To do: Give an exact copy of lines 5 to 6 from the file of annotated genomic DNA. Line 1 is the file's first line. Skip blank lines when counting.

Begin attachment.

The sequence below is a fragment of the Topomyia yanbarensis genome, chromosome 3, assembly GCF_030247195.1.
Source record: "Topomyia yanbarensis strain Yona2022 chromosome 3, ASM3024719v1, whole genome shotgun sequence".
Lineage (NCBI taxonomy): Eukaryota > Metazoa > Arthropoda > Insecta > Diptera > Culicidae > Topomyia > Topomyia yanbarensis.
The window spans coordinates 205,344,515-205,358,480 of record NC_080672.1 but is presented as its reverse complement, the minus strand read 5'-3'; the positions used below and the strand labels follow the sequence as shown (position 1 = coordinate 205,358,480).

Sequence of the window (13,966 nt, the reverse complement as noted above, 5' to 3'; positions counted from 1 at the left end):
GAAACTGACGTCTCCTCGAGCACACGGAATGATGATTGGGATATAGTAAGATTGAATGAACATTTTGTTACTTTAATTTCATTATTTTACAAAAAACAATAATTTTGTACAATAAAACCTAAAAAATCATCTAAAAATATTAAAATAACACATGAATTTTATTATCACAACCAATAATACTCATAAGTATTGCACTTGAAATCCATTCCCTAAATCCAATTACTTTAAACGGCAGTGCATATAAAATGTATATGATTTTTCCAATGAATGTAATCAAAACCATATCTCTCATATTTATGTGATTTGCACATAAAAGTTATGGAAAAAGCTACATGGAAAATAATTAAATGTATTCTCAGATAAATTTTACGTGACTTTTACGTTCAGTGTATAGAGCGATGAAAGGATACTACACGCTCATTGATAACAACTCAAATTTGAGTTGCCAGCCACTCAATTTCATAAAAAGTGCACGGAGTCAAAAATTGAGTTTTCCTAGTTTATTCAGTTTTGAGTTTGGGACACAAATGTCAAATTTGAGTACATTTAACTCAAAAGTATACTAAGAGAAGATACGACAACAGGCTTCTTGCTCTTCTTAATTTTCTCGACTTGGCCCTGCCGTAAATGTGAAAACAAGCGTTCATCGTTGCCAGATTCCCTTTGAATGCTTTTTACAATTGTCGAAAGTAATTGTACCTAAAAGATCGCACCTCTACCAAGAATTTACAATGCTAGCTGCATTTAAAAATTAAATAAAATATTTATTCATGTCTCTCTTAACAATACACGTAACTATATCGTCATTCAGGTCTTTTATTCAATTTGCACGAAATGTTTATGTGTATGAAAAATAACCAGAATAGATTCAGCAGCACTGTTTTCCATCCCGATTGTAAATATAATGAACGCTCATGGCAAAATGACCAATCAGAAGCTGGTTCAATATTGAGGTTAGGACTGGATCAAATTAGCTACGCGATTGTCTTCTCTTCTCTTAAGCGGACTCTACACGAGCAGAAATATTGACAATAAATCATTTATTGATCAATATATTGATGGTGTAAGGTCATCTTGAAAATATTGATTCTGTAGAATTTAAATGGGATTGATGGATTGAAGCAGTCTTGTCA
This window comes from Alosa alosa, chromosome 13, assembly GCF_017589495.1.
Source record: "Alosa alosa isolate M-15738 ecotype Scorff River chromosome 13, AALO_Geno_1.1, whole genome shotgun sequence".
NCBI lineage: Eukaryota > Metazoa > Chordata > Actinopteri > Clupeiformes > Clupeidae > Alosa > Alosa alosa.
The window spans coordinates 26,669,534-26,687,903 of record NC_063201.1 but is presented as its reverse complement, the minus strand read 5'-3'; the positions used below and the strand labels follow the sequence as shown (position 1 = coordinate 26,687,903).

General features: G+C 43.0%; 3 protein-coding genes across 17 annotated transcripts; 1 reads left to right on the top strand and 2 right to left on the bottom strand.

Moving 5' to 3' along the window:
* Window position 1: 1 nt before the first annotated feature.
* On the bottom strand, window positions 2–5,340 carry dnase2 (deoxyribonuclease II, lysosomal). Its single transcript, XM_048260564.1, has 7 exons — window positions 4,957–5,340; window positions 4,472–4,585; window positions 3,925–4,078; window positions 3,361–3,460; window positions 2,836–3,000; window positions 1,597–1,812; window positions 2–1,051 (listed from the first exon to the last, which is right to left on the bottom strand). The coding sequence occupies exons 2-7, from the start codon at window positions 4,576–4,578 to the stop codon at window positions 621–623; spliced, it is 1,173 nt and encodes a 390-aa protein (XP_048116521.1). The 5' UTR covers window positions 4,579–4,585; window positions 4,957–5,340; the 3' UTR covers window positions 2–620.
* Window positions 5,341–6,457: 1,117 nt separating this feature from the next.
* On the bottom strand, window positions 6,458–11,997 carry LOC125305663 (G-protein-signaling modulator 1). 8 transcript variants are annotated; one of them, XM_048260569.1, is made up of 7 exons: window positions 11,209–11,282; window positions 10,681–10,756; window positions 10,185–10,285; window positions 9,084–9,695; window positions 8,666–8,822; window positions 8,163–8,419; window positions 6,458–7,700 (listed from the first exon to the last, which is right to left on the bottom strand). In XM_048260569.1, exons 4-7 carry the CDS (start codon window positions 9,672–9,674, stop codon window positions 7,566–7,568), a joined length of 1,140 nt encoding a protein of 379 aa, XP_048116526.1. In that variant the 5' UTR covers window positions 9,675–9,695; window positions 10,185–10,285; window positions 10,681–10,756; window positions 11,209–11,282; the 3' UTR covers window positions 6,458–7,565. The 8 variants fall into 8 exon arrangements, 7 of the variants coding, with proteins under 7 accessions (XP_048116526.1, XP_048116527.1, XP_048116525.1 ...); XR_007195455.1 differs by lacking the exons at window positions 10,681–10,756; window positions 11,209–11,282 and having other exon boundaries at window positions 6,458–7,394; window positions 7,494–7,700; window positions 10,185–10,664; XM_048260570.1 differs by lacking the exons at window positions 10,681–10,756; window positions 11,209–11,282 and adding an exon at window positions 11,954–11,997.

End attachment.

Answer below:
Sequence of the window (13,966 nt, the reverse complement as noted above, 5' to 3'; positions counted from 1 at the left end):
GAAACTGACGTCTCCTCGAGCACACGGAATGATGATTGGGATATAGTAAGATTGAATGAACATTTTGTTACTTTAATTTCATTATTTTACAAAAAACAATAATTTTGTACAATAAAACCTAAAAAATCATCTAAAAATATTAAAATAACACATGAATTTTATTATCACAACCAATAATACTCATAAGTATTGCACTTGAAATCCATTCCCTAAATCCAATTACTTTAAACGGCAGTGCATATAAAATGTATATGATTTTTCCAATGAATGTAATCAAAACCATATCTCTCATATTTATGTGATTTGCACATAAAAGTTATGGAAAAAGCTACATGGAAAATAATTAAATGTATTCTCAGATAAATTTTACGTGACTTTTACGTTCAGTGTATAGAGCGATGAAAGGATACTACACGCTCATTGATAACAACTCAAATTTGAGTTGCCAGCCACTCAATTTCATAAAAAGTGCACGGAGTCAAAAATTGAGTTTTCCTAGTTTATTCAGTTTTGAGTTTGGGACACAAATGTCAAATTTGAGTACATTTAACTCAAAAGTATACTAAGAGAAGATACGACAACAGGCTTCTTGCTCTTCTTAATTTTCTCGACTTGGCCCTGCCGTAAATGTGAAAACAAGCGTTCATCGTTGCCAGATTCCCTTTGAATGCTTTTTACAATTGTCGAAAGTAATTGTACCTAAAAGATCGCACCTCTACCAAGAATTTACAATGCTAGCTGCATTTAAAAATTAAATAAAATATTTATTCATGTCTCTCTTAACAATACACGTAACTATATCGTCATTCAGGTCTTTTATTCAATTTGCACGAAATGTTTATGTGTATGAAAAATAACCAGAATAGATTCAGCAGCACTGTTTTCCATCCCGATTGTAAATATAATGAACGCTCATGGCAAAATGACCAATCAGAAGCTGGTTCAATATTGAGGTTAGGACTGGATCAAATTAGCTACGCGATTGTCTTCTCTTCTCTTAAGCGGACTCTACACGAGCAGAAATATTGACAATAAATCATTTATTGATCAATATATTGATGGTGTAAGGTCATCTTGAAAATATTGATTCTGTAGAATTTAAATGGGATTGATGGATTGAAGCAGTCTTGTCA